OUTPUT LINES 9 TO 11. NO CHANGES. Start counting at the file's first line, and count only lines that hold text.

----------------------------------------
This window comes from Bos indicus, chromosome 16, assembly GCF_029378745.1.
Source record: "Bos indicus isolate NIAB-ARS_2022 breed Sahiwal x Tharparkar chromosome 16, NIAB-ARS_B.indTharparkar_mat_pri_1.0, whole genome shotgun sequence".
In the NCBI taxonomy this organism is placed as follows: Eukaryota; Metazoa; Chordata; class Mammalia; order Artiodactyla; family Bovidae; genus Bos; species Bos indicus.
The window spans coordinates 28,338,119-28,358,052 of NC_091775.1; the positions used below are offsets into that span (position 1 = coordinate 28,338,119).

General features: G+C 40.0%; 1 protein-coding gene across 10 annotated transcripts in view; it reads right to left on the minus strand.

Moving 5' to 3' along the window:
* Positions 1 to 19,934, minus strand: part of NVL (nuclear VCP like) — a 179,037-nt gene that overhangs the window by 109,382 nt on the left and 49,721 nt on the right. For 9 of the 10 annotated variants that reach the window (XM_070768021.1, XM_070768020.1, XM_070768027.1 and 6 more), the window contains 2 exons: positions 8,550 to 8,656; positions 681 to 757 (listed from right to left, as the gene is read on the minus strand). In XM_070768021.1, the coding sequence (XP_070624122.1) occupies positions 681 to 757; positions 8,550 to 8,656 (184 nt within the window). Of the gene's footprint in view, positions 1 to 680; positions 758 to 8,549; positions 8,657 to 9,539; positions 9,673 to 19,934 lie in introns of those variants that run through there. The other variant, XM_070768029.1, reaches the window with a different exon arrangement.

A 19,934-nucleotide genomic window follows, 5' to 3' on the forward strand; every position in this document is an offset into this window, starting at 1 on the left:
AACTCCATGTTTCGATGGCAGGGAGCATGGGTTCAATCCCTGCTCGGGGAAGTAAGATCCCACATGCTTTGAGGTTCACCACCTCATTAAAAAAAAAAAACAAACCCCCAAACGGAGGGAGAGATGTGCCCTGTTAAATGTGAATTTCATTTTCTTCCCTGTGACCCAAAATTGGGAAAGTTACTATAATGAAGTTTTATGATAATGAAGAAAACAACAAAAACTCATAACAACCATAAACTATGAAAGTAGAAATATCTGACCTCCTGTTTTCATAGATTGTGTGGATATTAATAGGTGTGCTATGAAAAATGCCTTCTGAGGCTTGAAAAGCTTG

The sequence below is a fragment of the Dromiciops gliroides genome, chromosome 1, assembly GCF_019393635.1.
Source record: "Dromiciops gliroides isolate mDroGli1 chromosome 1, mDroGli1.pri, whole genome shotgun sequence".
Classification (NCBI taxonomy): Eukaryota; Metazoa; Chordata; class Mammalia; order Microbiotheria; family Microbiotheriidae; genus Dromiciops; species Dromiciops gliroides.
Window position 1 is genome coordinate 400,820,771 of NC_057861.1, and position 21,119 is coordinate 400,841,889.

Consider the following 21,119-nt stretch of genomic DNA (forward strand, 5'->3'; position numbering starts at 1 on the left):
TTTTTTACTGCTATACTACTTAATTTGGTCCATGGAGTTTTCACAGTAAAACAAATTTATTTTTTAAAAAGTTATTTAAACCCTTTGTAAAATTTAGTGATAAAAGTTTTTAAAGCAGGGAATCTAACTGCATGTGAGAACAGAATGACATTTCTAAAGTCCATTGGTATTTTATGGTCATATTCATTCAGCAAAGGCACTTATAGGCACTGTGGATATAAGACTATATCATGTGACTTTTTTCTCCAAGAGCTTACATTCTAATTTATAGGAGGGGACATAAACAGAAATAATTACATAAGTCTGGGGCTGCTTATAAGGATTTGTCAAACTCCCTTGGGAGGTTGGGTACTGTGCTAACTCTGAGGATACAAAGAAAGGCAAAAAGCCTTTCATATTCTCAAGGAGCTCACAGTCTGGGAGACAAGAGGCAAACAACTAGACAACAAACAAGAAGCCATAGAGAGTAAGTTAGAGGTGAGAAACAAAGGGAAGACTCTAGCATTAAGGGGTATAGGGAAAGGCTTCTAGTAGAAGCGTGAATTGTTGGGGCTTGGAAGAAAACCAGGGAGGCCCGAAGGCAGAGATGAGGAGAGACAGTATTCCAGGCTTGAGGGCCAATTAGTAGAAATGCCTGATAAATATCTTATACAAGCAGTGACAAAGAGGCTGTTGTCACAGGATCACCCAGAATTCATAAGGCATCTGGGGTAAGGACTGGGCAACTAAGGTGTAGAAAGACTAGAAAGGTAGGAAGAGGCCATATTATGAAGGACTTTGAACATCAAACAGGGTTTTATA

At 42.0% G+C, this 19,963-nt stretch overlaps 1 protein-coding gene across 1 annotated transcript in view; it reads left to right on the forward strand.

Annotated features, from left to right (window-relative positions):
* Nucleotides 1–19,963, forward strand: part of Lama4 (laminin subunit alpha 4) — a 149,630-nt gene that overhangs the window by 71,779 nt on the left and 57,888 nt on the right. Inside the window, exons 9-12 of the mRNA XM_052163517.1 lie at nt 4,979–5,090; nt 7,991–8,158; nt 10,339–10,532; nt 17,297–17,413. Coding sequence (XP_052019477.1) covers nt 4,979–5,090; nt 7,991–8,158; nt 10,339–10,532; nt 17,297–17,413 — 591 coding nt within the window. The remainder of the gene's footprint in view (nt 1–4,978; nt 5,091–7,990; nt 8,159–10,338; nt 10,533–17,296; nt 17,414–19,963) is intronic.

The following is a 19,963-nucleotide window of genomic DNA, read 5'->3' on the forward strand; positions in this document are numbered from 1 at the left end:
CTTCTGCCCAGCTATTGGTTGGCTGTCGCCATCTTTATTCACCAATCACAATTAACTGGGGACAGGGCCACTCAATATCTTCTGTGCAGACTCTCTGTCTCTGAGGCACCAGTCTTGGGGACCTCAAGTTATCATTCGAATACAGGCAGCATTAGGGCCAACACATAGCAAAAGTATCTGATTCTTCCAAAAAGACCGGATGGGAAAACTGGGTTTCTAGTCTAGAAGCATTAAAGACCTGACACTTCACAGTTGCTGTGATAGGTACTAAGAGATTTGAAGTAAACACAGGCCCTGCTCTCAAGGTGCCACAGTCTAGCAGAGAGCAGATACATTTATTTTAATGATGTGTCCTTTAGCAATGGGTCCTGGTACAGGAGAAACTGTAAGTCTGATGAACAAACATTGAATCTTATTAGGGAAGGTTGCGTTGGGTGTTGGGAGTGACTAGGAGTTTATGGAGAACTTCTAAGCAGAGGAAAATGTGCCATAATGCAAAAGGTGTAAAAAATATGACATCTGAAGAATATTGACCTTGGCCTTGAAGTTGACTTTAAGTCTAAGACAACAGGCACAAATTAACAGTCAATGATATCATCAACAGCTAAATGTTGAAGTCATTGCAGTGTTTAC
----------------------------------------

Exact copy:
AACTCCATGTTTCGATGGCAGGGAGCATGGGTTCAATCCCTGCTCGGGGAAGTAAGATCCCACATGCTTTGAGGTTCACCACCTCATTAAAAAAAAAAAACAAACCCCCAAACGGAGGGAGAGATGTGCCCTGTTAAATGTGAATTTCATTTTCTTCCCTGTGACCCAAAATTGGGAAAGTTACTATAATGAAGTTTTATGATAATGAAGAAAACAACAAAAACTCATAACAACCATAAACTATGAAAGTAGAAATATCTGACCTCCTGTTTTCATAGATTGTGTGGATATTAATAGGTGTGCTATGAAAAATGCCTTCTGAGGCTTGAAAAGCTTG

The sequence below is a fragment of the Dromiciops gliroides genome, chromosome 1, assembly GCF_019393635.1.
Source record: "Dromiciops gliroides isolate mDroGli1 chromosome 1, mDroGli1.pri, whole genome shotgun sequence".